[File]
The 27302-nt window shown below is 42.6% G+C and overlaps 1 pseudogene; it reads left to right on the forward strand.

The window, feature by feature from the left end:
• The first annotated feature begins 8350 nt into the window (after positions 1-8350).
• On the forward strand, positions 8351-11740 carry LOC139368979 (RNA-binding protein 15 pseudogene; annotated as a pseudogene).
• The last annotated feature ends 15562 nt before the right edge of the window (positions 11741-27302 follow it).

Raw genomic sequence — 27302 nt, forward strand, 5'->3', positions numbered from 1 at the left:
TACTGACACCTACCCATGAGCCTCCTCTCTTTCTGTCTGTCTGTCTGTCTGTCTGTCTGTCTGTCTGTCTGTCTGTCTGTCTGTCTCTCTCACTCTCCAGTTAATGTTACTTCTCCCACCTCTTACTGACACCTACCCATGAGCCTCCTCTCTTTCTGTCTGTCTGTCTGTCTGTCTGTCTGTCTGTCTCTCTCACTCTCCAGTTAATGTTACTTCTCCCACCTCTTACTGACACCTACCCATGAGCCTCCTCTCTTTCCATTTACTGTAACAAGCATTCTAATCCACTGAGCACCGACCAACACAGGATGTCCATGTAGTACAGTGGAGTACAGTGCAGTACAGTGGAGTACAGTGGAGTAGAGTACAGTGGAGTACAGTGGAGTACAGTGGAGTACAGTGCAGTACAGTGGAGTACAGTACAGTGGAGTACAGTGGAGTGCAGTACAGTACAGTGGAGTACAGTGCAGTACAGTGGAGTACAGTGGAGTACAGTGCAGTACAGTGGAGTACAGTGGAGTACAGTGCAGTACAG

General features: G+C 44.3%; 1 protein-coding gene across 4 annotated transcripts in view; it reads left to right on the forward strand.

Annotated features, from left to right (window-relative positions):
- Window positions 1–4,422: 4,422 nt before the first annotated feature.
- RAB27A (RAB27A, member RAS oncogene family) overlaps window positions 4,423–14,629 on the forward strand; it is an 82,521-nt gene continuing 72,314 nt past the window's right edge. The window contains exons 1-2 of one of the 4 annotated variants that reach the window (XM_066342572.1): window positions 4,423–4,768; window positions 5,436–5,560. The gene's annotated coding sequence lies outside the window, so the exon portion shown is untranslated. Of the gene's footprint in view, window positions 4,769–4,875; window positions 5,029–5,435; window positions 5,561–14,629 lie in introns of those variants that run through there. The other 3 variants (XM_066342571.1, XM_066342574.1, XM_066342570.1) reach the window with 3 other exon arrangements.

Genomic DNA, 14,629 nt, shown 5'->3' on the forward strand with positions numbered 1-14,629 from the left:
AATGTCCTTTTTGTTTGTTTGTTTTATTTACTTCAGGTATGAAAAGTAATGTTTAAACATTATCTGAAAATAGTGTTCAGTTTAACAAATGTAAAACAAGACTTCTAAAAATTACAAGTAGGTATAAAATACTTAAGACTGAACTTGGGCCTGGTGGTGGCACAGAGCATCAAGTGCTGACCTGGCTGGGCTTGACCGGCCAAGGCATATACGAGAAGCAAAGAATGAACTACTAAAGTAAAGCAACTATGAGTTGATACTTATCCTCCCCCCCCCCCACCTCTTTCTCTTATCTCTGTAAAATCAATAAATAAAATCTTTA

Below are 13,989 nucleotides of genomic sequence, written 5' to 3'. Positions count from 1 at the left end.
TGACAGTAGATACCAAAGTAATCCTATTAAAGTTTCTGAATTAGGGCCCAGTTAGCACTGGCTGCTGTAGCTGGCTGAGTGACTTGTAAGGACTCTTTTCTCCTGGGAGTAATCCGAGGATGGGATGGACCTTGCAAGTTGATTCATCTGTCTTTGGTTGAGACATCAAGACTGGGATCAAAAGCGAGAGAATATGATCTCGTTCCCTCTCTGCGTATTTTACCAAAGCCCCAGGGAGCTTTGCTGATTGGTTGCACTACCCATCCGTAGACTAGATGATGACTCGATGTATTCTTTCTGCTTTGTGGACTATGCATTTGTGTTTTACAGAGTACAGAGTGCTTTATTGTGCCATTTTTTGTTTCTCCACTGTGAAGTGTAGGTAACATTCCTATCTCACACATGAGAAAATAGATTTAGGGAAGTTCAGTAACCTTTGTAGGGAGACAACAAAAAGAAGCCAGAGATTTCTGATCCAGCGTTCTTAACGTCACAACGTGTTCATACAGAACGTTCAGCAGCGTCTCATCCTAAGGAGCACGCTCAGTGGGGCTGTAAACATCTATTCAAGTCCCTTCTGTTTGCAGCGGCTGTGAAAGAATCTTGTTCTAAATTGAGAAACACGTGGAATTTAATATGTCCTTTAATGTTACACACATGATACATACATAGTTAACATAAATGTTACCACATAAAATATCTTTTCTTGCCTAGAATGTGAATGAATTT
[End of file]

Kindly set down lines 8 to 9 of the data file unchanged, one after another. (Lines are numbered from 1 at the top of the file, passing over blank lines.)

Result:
General features: G+C 44.3%; 1 protein-coding gene across 4 annotated transcripts in view; it reads left to right on the forward strand.

Annotated features, from left to right (window-relative positions):